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The standard procedure is summarized in Fig.10.
The first thing to do is to select the position angle that you require which should obviously be the same as you specified when designing the mask. The Telescope Operator will use the TCS command ROT/SKY to set this up. If the TCS has been setup correctly for LDSS-2, it will put the telescope rotator at the angle which puts the LDSS-2 slits at the position angle requested.
The acquisition procedure requires the telescope to point to an accuracy that is a small fraction of the size of the reference star holes in the mask. Since there may be an offset between the coordinate system of the telescope (FK5) and that of the target positions, it is very wise to refine the pointing model by moving the telescope to a star near (or in) the target field which has astrometry from the same solution as your target objects - the pointing recalibration star defined in Section 2.2. This star should be loaded into the TCS catalogue and acquired using GOCAT, and then moved using the handset onto the acquisition reference position marked on the TV display.
The TCS command BLIND_OFFSET target will move the telescope to the position of target on the assumption that the position of the original star is perfectly known. In other words it locally refines the pointing mode. In all likelihood the telescope will move to target with sub-arcsecond accuracy, provided that the local reference star was very close to the target field. Usually this reference star will be one of the reference stars in the target field.
Now that you are on the target, it is time to find a guide star. The simplest way is to use the GSS software on LPVS3 which will provide a list of suitable stars with the required guide probe positions. Once a star is found, don't start guiding yet but repeat the blind offset sequence (i.e. GOCAT to your positional reference star, centre up and do the BLIND_OFFSET again) to make sure that telescope has not wandered while you were finding the guide star. Start guiding immediately you have done the blind offset, and as soon as you are sure that the autoguider is tracking the star, ask the Telescope Operator to make the telescope use the autoguider output for tracking corrections.
Now take a direct image of the sky through the mask with no grism (a broad band filter is desirable but not essential). The image should show the reference stars in the appropriate holes in the masks, in general offset from the centres of the holes. If no stars can be seen: check the acquisition procedure so far - are you still autoguiding? --- is the mask correct? An image of the target field without the mask will verify the field identification if in doubt. Measurements of the positions of the reference stars can be compared with the location of the holes in the masks to check for errors.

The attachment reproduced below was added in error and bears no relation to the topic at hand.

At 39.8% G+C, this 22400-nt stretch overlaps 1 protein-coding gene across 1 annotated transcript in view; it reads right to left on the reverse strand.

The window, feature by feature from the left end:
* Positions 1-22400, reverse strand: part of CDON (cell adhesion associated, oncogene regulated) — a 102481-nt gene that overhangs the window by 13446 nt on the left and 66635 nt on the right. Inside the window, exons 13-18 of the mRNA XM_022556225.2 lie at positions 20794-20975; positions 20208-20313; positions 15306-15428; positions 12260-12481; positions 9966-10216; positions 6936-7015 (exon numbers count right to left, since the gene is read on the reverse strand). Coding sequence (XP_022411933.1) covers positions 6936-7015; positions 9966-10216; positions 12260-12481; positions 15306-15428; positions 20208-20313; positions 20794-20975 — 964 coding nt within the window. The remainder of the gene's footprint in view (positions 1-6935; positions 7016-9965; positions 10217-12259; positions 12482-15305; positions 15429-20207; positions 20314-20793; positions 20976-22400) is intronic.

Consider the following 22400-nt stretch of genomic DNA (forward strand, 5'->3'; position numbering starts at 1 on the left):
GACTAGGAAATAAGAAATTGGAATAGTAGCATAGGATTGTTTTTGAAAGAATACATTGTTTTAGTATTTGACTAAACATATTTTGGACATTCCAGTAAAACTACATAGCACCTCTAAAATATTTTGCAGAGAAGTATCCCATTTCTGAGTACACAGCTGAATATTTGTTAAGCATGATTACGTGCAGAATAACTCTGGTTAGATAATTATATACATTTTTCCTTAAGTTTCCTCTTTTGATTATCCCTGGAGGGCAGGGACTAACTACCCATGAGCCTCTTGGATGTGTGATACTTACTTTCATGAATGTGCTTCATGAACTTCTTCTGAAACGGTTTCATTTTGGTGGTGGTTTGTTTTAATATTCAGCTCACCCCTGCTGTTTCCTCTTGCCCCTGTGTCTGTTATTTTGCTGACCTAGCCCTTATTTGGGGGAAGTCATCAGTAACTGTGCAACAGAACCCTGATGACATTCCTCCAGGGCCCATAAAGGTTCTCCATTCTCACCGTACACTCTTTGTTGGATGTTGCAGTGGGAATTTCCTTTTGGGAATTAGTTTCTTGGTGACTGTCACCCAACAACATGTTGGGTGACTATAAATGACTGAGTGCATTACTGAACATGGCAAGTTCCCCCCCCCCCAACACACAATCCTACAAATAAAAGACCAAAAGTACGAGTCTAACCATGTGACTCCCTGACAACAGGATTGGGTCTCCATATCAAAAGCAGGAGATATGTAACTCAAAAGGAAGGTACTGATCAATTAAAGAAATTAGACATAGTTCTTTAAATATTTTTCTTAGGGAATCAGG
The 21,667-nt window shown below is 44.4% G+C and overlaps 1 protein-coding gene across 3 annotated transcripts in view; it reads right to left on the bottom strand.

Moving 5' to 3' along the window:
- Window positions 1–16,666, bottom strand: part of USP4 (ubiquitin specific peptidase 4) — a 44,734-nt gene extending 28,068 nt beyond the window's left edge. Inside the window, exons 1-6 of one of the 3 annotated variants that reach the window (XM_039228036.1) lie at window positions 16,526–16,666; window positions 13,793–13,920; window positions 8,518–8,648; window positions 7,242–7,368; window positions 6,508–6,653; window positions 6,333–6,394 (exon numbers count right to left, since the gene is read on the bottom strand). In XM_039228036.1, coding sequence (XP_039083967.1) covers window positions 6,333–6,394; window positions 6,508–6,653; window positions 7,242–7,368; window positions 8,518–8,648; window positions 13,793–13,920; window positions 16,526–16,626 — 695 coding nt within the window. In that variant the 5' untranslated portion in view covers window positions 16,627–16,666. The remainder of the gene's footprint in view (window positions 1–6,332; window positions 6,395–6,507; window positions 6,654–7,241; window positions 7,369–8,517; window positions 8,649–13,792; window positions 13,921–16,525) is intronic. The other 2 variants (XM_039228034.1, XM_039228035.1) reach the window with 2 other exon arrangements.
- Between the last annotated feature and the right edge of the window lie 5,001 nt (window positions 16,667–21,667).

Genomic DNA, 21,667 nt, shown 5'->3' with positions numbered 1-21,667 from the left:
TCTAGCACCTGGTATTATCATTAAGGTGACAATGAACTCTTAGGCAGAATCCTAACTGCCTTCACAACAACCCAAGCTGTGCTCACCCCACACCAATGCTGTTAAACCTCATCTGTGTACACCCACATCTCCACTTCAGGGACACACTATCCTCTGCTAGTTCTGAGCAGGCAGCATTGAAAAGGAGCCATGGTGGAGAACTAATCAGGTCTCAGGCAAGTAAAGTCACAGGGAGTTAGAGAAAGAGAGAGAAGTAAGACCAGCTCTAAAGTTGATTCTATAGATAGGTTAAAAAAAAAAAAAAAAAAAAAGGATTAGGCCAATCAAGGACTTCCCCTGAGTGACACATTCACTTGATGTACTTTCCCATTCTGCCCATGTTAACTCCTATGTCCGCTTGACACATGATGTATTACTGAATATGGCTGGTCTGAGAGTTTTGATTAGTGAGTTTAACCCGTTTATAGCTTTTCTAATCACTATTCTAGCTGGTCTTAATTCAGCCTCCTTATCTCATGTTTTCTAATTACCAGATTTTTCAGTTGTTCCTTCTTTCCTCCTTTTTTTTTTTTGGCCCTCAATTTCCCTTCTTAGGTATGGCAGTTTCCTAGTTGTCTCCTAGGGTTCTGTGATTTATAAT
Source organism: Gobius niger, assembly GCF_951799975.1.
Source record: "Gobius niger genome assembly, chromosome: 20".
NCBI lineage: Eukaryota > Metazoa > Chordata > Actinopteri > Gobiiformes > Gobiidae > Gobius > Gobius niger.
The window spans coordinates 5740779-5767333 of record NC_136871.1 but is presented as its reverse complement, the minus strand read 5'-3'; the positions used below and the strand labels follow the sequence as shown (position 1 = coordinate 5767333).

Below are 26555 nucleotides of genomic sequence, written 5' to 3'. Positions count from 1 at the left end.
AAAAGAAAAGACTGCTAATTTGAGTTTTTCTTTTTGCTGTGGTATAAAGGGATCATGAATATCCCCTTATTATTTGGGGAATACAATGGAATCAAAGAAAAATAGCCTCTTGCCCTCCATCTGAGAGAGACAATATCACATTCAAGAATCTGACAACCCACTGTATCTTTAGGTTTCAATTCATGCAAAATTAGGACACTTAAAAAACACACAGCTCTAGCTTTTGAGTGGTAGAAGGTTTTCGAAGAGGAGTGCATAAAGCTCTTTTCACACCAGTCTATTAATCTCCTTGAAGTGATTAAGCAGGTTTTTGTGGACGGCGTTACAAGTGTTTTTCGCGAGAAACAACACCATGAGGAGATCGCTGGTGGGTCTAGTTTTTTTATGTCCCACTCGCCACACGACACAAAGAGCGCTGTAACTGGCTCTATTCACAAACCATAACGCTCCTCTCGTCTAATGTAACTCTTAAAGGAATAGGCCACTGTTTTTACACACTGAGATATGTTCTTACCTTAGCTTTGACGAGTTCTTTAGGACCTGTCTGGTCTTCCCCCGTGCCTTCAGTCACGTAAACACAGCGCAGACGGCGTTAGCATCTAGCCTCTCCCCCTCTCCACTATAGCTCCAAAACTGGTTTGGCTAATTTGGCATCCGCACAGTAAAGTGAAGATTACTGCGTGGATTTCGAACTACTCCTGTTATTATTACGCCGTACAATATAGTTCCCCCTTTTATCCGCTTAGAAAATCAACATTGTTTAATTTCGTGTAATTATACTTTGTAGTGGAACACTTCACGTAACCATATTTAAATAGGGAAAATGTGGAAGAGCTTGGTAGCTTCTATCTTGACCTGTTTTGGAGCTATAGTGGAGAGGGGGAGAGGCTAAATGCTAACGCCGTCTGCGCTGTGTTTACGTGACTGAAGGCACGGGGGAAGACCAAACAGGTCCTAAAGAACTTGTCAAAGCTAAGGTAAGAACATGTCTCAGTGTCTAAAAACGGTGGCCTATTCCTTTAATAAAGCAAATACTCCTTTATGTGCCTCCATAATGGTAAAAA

The image can now be analyzed using LEXT procedure FIND_TWEAK where is the number of fiducial holes. This works out how much the telescope should be moved to place the fiducial stars bang in the middle of the fiducial holes. Read the comments as you go along for information about the things that happen. The main stages are:
Give the offsets to the Telescope Operator who should use the TCS command:
to move the telescope while the autoguider is still locked on and the telescope continues to receive guiding signals. During the set up procedures the Telescope Operator should have used the TCS command INSTRUMENT LDSS to enter the correct orientation for the offsets.
This is because the autoguider may lose lock if the telescope moves by amounts larger than this. The procedure is to break down the TWEAK into increments of this size and apply each one, waiting a few seconds to allow the autoguider to catch up. It would be wise to watch the autoguider display carefully to try and see if it loses lock. If it does, you could try (a) reducing the increment size and/or (b) selecting a brighter guide star. You should also take care that the guide star is not so near the edge of the autoguider field that it moves outside the area in which the autoguider can track it when the TWEAK is applied.
Doing the TWEAK with the autoguider in closed-loop should ensure that no positional errors occurs during the offset. If you need to apply a large TWEAK that cannot be done in closed-loop (for example, because the guide star would move outside the autoguider detector area), you can use TWEAK with the autoguider off ( open-loop). However you would then need to take another direct exposure after restarting autoguiding to check the position of the targets before doing a smaller closed-loop TWEAK.
In general, this procedure will be sufficient to acquire the target field to an accuracy of around 0.1 arcsec but it must be checked. After performing the TWEAK, take another direct image through the mask. Before analyzing it, it is usually safe to put the grism in and start a spectroscopic exposure while the second direct exposure is analyzed. If there is a residual TWEAK to be done, this can be applied during the spectroscopic exposure (in closed-loop). If there is a large error in position, the exposure can be aborted and the whole procedure repeated. If this happens, you should first try and work out what has gone wrong.
From time to time, during a long sequence of spectroscopic observations on the same field, you may wish to check the acquisition. To do this, simply take a direct image of the sky through the mask and use FIND_TWEAK to check that the stars are still centred in the holes. Any fine adjustments can be made during the spectroscopic exposures.